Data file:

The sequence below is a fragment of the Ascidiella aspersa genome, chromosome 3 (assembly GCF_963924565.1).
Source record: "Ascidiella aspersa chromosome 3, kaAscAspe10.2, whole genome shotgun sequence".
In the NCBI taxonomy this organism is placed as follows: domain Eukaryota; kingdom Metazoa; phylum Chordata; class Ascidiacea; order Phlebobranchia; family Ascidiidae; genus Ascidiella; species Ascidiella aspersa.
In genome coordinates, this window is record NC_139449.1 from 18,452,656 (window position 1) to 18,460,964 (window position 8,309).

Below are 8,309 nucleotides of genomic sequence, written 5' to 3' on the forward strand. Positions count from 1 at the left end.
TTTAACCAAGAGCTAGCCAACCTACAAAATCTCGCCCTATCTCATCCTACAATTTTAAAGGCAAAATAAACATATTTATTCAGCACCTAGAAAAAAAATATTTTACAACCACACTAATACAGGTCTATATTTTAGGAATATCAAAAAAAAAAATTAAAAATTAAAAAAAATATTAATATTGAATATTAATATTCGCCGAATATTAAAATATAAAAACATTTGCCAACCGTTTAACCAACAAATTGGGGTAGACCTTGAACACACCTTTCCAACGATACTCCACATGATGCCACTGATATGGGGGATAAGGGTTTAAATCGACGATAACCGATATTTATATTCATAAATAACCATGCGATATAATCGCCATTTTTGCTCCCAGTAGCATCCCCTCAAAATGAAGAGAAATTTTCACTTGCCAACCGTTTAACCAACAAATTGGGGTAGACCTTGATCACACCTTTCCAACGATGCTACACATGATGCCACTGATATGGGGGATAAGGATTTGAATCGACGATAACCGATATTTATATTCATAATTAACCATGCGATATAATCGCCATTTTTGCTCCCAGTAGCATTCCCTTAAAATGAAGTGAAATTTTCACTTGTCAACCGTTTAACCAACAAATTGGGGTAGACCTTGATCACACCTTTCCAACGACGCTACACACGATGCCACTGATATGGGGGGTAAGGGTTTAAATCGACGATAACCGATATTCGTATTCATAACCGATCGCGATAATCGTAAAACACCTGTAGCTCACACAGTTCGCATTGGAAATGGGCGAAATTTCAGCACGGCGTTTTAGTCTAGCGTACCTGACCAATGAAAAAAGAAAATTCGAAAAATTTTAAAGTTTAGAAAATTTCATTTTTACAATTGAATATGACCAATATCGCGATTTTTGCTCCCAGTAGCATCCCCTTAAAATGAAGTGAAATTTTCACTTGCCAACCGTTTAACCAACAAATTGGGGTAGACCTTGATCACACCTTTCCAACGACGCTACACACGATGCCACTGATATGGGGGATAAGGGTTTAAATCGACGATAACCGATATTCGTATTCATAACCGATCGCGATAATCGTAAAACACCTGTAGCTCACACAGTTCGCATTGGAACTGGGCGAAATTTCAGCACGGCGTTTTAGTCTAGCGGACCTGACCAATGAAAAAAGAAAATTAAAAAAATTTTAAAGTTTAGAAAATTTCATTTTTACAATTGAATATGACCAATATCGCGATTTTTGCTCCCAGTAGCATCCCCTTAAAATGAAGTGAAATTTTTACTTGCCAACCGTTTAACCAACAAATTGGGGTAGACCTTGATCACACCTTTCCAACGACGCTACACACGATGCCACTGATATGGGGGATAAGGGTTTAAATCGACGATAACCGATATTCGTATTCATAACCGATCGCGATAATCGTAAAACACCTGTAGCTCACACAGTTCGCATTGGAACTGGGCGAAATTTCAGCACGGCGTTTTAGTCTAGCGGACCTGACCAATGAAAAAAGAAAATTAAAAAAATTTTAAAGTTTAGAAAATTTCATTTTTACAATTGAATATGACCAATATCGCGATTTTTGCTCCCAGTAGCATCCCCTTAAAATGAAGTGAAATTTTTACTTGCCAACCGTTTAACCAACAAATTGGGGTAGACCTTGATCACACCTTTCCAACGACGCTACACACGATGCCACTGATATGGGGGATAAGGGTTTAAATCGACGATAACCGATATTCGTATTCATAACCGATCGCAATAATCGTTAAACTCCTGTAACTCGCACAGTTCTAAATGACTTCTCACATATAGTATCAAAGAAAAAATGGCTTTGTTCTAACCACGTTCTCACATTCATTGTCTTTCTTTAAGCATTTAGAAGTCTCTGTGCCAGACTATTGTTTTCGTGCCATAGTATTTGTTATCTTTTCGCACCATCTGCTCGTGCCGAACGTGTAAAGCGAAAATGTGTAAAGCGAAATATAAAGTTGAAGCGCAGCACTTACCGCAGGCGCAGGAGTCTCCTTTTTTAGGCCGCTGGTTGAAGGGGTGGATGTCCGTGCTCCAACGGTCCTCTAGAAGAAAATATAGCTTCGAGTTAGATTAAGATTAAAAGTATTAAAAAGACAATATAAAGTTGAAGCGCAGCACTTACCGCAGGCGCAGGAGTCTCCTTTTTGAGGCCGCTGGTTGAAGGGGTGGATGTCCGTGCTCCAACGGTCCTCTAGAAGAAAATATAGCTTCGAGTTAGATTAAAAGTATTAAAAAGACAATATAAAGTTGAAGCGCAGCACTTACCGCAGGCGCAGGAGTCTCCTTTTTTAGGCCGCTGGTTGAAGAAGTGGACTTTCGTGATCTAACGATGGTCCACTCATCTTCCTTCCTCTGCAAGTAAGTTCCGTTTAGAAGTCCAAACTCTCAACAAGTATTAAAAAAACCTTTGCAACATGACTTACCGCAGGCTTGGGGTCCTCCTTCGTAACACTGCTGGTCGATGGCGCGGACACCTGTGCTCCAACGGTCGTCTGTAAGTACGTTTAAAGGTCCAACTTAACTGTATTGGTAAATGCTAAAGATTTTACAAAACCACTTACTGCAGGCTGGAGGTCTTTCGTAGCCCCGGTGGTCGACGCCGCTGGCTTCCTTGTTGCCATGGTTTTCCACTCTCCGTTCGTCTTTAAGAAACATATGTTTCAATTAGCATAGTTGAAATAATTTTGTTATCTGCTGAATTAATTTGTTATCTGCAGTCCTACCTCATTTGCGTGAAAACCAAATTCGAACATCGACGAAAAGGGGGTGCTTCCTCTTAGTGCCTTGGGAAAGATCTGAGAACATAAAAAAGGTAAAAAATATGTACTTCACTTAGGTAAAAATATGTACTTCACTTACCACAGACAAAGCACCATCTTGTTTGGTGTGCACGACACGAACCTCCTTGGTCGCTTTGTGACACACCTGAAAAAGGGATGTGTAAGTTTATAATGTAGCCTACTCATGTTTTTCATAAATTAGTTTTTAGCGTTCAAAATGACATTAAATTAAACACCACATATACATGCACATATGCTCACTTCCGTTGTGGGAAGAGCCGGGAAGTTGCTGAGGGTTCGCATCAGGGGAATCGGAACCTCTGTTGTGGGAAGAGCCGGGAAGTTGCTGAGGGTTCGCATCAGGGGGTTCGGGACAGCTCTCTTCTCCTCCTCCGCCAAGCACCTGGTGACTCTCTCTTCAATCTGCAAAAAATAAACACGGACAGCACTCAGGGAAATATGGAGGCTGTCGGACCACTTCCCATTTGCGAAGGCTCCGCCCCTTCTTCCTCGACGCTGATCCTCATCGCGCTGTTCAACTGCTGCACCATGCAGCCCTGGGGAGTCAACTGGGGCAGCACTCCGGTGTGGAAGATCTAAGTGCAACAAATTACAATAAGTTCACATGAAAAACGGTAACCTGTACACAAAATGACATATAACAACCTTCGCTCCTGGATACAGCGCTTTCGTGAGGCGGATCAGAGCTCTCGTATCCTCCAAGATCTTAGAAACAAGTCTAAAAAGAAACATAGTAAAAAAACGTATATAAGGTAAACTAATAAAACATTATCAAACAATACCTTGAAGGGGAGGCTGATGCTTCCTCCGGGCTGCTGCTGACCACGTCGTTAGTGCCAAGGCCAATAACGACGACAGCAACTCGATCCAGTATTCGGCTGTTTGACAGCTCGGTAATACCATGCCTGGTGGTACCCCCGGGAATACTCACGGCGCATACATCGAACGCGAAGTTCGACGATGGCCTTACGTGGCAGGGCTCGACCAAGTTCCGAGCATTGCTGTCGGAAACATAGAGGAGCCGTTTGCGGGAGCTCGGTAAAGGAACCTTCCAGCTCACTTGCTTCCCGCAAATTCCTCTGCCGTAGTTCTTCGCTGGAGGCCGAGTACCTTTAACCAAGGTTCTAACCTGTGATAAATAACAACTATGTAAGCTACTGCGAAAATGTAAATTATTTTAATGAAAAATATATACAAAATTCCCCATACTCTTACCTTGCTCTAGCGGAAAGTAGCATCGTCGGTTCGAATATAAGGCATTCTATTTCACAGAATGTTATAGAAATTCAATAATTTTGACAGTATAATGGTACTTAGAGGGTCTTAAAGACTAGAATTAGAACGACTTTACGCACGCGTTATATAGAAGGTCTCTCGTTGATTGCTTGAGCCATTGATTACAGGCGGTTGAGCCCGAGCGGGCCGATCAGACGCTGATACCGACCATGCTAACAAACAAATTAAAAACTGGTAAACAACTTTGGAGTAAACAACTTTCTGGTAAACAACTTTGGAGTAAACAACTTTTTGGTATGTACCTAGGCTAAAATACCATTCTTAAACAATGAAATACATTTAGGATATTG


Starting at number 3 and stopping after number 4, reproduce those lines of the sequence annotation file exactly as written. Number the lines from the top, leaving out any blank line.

In the NCBI taxonomy this organism is placed as follows: domain Eukaryota; kingdom Metazoa; phylum Chordata; class Ascidiacea; order Phlebobranchia; family Ascidiidae; genus Ascidiella; species Ascidiella aspersa.
In genome coordinates, this window is record NC_139449.1 from 18,452,656 (window position 1) to 18,460,964 (window position 8,309).